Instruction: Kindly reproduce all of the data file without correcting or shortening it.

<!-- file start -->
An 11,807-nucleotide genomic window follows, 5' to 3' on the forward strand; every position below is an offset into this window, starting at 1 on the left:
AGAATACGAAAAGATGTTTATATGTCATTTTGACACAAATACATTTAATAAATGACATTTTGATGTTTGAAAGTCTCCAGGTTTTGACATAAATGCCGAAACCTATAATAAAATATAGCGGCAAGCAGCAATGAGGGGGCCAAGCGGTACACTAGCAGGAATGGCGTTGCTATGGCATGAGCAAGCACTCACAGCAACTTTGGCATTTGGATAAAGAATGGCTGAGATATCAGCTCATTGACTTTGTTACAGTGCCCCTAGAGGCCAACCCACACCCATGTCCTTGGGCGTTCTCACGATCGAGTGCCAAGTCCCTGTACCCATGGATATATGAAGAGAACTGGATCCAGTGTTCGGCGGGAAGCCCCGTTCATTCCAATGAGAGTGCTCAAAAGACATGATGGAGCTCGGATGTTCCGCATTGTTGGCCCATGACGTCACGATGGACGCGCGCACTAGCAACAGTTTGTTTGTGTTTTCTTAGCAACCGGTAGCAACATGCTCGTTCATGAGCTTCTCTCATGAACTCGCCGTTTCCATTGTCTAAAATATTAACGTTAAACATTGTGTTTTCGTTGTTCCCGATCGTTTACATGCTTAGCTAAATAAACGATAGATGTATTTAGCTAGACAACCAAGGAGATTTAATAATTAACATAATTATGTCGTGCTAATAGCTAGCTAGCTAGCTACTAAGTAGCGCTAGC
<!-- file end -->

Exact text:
An 11,807-nucleotide genomic window follows, 5' to 3' on the forward strand; every position below is an offset into this window, starting at 1 on the left:
AGAATACGAAAAGATGTTTATATGTCATTTTGACACAAATACATTTAATAAATGACATTTTGATGTTTGAAAGTCTCCAGGTTTTGACATAAATGCCGAAACCTATAATAAAATATAGCGGCAAGCAGCAATGAGGGGGCCAAGCGGTACACTAGCAGGAATGGCGTTGCTATGGCATGAGCAAGCACTCACAGCAACTTTGGCATTTGGATAAAGAATGGCTGAGATATCAGCTCATTGACTTTGTTACAGTGCCCCTAGAGGCCAACCCACACCCATGTCCTTGGGCGTTCTCACGATCGAGTGCCAAGTCCCTGTACCCATGGATATATGAAGAGAACTGGATCCAGTGTTCGGCGGGAAGCCCCGTTCATTCCAATGAGAGTGCTCAAAAGACATGATGGAGCTCGGATGTTCCGCATTGTTGGCCCATGACGTCACGATGGACGCGCGCACTAGCAACAGTTTGTTTGTGTTTTCTTAGCAACCGGTAGCAACATGCTCGTTCATGAGCTTCTCTCATGAACTCGCCGTTTCCATTGTCTAAAATATTAACGTTAAACATTGTGTTTTCGTTGTTCCCGATCGTTTACATGCTTAGCTAAATAAACGATAGATGTATTTAGCTAGACAACCAAGGAGATTTAATAATTAACATAATTATGTCGTGCTAATAGCTAGCTAGCTAGCTACTAAGTAGCGCTAGC